English as an Additional Language (EAL)

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Teaching and Learning for pupils with English as an additional language
Identifying the teaching context for EAL learners
Developing language and literacy for EAL learners
Resourcing the teaching of EAL learners

Reading for new to English learners

You will find it useful to read the sections on Spoken English and on Challenges before this because of the crucial relationship between pupils’ spoken language acquisition and their development of reading in English. Secondary teachers will find these sections useful in addition to the section devoted to Reading at Secondary.

For a research-informed review of literacy interventions to support EAL learners’ literacy development see Murphy & Unthia (2015) listed in the review of research supporting this guide.

What teachers need to know about reading in a new language:

As with monolingual pupils, EAL learners need to be taught both word reading skills and comprehension in order to access written texts. However, there is evidence that:

  • Some pupils may acquire phonic knowledge and be able to decode quickly, but their skills in comprehension take longer and need explicit attention (Stuart, 2004)
  • A purely phonic-based approach to teaching reading skills is not recommended for learners who are new to English (Stanyard and Ranson, 2021). Limited reference should only occur within activities that focus on the teaching of wider reading skills and ‘reading' for meaning. A useful position statement from Hampshire EMTAS around phonics can be found here: Phonics teaching and learners of EAL
  • Reading comprehension is related to the pupils’ vocabulary knowledge, knowledge of text types, knowledge of and interest in the subject matter (Hutchinson, Whitely, Smith and Connors, 2003)
  • Pupils’ access to reading is related directly to their current level of spoken English and breadth of vocabulary (Droop and Verhoeven, 1998)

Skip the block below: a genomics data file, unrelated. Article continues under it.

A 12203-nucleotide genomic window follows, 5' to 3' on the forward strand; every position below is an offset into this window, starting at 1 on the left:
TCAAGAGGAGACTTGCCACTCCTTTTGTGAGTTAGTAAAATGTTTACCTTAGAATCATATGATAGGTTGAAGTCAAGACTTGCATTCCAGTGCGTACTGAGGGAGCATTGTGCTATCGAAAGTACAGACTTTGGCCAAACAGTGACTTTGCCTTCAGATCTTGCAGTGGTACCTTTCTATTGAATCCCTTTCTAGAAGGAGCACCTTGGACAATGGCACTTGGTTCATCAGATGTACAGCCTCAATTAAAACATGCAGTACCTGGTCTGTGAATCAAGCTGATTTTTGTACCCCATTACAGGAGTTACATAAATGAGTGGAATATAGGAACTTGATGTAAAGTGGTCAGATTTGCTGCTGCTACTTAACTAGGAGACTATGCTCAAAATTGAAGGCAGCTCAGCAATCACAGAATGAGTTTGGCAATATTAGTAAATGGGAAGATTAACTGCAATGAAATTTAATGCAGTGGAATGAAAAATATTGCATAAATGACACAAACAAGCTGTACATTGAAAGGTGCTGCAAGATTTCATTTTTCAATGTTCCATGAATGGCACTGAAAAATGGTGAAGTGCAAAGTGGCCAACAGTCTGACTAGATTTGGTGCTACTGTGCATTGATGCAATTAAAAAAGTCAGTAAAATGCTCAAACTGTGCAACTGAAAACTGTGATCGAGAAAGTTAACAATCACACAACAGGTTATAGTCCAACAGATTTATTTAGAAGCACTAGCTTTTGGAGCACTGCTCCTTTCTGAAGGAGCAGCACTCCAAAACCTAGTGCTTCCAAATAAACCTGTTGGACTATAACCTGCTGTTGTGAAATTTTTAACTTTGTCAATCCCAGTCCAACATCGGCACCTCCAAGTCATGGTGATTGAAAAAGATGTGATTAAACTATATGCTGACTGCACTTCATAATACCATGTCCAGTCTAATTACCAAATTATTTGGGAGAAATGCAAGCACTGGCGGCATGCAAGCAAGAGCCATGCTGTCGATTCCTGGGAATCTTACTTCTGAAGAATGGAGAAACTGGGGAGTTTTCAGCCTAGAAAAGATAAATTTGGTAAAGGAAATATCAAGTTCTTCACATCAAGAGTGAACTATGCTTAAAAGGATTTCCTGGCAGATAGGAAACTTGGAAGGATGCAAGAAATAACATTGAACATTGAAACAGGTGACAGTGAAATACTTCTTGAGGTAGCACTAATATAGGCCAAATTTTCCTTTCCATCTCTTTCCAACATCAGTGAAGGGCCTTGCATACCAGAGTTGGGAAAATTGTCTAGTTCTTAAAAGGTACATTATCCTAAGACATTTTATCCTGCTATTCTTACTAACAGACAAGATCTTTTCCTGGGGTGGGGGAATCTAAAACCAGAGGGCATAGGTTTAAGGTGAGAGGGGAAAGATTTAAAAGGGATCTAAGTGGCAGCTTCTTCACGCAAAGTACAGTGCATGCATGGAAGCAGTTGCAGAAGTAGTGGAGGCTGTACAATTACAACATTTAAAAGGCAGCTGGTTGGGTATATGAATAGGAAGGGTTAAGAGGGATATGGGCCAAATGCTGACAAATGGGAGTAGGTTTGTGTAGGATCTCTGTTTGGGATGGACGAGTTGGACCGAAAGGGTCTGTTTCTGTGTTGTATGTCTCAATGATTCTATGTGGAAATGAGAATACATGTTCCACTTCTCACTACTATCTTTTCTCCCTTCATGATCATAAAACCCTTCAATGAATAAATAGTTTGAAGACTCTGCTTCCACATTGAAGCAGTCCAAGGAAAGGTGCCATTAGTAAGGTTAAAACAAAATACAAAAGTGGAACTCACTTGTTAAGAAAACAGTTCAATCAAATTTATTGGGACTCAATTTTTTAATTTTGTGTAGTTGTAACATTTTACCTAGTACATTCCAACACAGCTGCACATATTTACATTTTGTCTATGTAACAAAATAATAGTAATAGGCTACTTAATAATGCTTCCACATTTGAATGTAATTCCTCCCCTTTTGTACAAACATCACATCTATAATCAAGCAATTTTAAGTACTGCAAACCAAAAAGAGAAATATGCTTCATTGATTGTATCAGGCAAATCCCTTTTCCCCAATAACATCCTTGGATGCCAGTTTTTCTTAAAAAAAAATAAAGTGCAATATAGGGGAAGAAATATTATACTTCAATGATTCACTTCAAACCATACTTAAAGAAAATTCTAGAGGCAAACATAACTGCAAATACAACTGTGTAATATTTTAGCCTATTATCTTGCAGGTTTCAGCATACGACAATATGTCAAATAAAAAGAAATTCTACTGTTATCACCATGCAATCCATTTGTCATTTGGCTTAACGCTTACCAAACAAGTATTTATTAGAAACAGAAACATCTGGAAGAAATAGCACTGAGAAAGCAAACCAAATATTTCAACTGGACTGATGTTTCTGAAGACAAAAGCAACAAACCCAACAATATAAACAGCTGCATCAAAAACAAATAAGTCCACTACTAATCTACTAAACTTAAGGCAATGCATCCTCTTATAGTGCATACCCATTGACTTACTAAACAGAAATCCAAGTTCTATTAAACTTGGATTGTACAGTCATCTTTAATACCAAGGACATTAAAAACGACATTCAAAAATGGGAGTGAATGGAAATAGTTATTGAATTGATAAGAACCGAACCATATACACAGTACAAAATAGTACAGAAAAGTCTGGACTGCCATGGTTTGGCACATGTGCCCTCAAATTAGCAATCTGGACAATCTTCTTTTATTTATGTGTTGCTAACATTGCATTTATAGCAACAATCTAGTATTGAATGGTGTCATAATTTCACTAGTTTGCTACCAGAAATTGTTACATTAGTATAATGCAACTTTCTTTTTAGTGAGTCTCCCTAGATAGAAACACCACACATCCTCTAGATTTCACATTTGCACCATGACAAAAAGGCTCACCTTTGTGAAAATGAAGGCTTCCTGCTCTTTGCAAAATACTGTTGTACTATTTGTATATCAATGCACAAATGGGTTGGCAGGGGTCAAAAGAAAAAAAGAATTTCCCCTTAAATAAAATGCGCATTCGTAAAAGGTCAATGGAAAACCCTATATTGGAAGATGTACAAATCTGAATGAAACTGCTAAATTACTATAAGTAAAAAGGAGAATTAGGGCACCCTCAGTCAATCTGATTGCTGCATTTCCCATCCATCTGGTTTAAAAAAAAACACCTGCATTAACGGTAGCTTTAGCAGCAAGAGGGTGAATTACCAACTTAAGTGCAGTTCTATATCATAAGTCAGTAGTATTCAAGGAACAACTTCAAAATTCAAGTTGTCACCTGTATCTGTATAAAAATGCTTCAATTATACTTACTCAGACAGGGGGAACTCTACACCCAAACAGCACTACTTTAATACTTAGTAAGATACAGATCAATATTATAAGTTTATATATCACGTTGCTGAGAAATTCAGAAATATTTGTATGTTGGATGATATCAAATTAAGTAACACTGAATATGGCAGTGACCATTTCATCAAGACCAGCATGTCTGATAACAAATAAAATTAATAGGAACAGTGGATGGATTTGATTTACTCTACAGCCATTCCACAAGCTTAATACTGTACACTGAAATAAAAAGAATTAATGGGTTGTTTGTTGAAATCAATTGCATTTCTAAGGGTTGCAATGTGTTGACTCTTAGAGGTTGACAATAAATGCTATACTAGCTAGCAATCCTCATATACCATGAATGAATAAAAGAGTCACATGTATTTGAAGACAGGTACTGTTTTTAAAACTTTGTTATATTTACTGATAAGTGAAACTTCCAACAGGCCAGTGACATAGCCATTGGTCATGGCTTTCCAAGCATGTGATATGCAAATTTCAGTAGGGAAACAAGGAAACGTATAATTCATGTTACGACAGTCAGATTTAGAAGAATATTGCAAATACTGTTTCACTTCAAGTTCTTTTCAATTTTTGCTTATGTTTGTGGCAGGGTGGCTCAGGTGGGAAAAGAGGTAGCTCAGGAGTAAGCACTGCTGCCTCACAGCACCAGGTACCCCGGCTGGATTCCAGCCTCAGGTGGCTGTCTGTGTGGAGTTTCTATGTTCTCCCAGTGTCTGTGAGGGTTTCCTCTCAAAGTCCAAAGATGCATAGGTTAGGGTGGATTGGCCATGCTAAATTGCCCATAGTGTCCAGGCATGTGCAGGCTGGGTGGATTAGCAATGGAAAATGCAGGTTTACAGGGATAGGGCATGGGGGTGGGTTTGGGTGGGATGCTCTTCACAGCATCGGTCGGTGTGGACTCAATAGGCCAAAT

• Pupils may have experience of reading in other languages and for different purposes (Parke, Drury, Kenner and Robinson, 2002)
  • Script and directionality in pupils’ home written language may be significantly different from English. Some ‘dialects’ have no written form
  • Literacy proficiency in the first language affects literacy proficiency in the new language (August and Shanahan, 2006)

Characteristics of a new to English reader:

  • Can tell a story from pictures (depending on stage of fluency)
  • May be recognising some letters and sounds and some high frequency words in English
  • May be developing one to one correspondence in words
  • May understand print direction in English
  • May already understand that print carries meaning from experience of reading in first language
  • May bring understanding of text types or stories from reading/oral story telling in first language 

Activities for new to English readers:

  • Access to texts with repetitive language and rhyming words
  • Oral story telling that draws on story types common to the pupils’ first languages and cultures
  • Reading stories aloud in both English and the first language where practicable
  • Story boxes and story sacks to support development of vocabulary around character and plot
  • Use of picture books to support discussion
  • Sequencing pictures and retelling stories
  • Role play mapped to stories
  • Use of audio books in first languages and in English

Eve Gregory’s ‘Learning to Read in a New Language: Making Sense of Worlds and Words' explores, through a series of case studies, the need for teachers to take account of EAL learner’s home contexts when learning to read.

Stanyard and Ranson (2021). Repositioning phonics to enhance provision for EAL. NALDIC EAL Journal, Autumn 2021

Original guide sponsored by the University of Winchester, this revision sponsored by The University of Reading and Hampshire EMTAS.